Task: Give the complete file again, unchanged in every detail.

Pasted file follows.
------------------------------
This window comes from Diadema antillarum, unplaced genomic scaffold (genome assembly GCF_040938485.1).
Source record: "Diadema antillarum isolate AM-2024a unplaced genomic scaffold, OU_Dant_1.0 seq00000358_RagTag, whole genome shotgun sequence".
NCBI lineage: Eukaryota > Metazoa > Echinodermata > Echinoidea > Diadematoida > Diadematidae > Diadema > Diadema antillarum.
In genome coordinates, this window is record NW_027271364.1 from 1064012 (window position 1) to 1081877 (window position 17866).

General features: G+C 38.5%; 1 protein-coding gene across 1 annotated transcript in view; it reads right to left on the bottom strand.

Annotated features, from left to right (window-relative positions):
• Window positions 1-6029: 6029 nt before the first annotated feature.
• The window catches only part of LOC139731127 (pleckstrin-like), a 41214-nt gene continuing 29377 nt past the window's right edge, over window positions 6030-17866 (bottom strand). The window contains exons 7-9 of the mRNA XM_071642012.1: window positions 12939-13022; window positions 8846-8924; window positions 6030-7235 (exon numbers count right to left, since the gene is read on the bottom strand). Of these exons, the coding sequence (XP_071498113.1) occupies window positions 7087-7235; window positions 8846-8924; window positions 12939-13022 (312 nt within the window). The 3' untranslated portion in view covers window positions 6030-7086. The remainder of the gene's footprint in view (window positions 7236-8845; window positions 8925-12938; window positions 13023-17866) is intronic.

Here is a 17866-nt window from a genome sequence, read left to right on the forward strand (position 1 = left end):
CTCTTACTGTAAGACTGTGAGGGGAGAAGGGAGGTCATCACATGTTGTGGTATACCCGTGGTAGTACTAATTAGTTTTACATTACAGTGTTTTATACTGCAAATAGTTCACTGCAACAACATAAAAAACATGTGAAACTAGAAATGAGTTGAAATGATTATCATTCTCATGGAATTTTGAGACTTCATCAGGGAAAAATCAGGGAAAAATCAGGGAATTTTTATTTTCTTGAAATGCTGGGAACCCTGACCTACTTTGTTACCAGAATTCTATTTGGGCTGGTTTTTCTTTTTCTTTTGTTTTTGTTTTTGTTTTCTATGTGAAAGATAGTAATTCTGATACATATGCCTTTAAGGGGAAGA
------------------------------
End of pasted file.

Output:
This window comes from Diadema antillarum, unplaced genomic scaffold (genome assembly GCF_040938485.1).
Source record: "Diadema antillarum isolate AM-2024a unplaced genomic scaffold, OU_Dant_1.0 seq00000358_RagTag, whole genome shotgun sequence".
NCBI lineage: Eukaryota > Metazoa > Echinodermata > Echinoidea > Diadematoida > Diadematidae > Diadema > Diadema antillarum.
In genome coordinates, this window is record NW_027271364.1 from 1064012 (window position 1) to 1081877 (window position 17866).

General features: G+C 38.5%; 1 protein-coding gene across 1 annotated transcript in view; it reads right to left on the bottom strand.

Annotated features, from left to right (window-relative positions):
• Window positions 1-6029: 6029 nt before the first annotated feature.
• The window catches only part of LOC139731127 (pleckstrin-like), a 41214-nt gene continuing 29377 nt past the window's right edge, over window positions 6030-17866 (bottom strand). The window contains exons 7-9 of the mRNA XM_071642012.1: window positions 12939-13022; window positions 8846-8924; window positions 6030-7235 (exon numbers count right to left, since the gene is read on the bottom strand). Of these exons, the coding sequence (XP_071498113.1) occupies window positions 7087-7235; window positions 8846-8924; window positions 12939-13022 (312 nt within the window). The 3' untranslated portion in view covers window positions 6030-7086. The remainder of the gene's footprint in view (window positions 7236-8845; window positions 8925-12938; window positions 13023-17866) is intronic.

Here is a 17866-nt window from a genome sequence, read left to right on the forward strand (position 1 = left end):
CTCTTACTGTAAGACTGTGAGGGGAGAAGGGAGGTCATCACATGTTGTGGTATACCCGTGGTAGTACTAATTAGTTTTACATTACAGTGTTTTATACTGCAAATAGTTCACTGCAACAACATAAAAAACATGTGAAACTAGAAATGAGTTGAAATGATTATCATTCTCATGGAATTTTGAGACTTCATCAGGGAAAAATCAGGGAAAAATCAGGGAATTTTTATTTTCTTGAAATGCTGGGAACCCTGACCTACTTTGTTACCAGAATTCTATTTGGGCTGGTTTTTCTTTTTCTTTTGTTTTTGTTTTTGTTTTCTATGTGAAAGATAGTAATTCTGATACATATGCCTTTAAGGGGAAGA